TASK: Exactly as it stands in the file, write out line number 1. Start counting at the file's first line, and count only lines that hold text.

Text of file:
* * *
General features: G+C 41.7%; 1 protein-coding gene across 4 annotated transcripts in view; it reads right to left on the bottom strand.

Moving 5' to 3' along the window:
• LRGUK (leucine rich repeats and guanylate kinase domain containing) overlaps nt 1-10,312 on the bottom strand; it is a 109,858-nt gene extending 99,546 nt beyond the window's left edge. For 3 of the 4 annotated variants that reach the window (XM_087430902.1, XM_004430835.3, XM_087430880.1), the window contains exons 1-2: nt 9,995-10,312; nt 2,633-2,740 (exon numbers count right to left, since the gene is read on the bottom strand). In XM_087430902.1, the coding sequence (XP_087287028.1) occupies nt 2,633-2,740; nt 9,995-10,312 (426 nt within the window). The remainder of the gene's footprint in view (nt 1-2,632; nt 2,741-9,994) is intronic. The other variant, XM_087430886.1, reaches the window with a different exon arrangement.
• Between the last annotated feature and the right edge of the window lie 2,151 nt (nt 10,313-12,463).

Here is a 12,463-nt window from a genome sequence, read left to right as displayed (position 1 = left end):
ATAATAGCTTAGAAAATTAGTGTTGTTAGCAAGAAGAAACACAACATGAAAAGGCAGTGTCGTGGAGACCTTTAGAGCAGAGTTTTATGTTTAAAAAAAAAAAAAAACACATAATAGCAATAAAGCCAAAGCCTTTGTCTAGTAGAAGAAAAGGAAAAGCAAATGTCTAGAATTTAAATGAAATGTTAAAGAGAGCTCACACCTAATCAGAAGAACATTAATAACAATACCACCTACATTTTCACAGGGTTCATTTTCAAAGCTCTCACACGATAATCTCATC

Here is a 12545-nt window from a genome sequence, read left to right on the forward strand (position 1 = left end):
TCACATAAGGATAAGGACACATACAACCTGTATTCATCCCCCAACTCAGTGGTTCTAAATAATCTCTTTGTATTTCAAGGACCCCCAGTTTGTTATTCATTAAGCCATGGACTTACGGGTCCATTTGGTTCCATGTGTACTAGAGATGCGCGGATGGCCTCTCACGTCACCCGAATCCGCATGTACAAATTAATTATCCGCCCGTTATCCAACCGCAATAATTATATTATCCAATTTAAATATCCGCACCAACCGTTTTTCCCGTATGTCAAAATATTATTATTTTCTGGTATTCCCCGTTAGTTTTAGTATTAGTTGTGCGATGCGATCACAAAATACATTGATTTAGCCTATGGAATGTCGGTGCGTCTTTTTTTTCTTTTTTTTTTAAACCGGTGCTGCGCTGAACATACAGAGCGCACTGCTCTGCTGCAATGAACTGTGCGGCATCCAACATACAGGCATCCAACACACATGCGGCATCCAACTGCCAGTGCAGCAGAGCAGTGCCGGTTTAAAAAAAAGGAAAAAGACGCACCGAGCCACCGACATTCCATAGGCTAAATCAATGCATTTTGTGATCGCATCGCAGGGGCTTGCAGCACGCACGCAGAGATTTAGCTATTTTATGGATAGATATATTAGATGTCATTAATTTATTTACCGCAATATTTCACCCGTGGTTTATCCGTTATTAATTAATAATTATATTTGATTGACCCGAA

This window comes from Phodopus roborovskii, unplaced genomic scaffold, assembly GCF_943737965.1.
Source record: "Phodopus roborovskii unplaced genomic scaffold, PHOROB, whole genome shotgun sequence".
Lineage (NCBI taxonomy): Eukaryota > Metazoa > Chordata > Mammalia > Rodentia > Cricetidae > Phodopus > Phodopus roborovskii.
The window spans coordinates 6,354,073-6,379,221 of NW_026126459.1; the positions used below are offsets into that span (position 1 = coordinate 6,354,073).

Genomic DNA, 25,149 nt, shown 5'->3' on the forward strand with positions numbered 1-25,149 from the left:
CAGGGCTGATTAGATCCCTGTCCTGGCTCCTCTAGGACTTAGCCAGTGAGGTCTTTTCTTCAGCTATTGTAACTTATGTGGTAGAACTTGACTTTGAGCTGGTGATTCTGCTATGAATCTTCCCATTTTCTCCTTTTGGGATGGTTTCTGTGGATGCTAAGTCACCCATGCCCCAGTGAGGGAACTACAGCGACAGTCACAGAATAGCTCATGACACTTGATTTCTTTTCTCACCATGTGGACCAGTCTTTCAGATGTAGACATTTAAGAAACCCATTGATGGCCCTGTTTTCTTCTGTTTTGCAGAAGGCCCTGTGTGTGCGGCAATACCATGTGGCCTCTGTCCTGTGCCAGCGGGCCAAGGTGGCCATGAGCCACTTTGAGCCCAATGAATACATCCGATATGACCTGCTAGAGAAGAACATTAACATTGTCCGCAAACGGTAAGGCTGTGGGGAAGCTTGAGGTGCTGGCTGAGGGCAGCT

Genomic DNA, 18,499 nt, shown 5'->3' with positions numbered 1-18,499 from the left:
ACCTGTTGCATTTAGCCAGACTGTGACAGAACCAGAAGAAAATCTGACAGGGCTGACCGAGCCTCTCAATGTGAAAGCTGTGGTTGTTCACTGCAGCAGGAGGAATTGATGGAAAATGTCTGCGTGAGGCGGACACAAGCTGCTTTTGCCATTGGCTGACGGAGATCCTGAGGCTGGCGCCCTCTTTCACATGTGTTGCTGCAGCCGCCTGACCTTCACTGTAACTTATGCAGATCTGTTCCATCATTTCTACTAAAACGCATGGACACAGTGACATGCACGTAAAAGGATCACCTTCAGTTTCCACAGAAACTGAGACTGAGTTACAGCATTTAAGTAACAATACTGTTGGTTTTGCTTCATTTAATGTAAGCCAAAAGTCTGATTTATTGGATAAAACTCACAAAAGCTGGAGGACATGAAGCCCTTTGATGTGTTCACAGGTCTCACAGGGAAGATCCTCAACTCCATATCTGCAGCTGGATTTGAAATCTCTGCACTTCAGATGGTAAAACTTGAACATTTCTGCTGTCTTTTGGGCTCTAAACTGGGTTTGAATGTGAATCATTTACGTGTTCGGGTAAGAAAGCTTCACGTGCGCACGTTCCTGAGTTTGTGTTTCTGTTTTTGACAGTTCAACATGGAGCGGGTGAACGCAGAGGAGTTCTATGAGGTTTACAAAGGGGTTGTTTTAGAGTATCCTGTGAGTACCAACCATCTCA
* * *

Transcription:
General features: G+C 41.7%; 1 protein-coding gene across 4 annotated transcripts in view; it reads right to left on the bottom strand.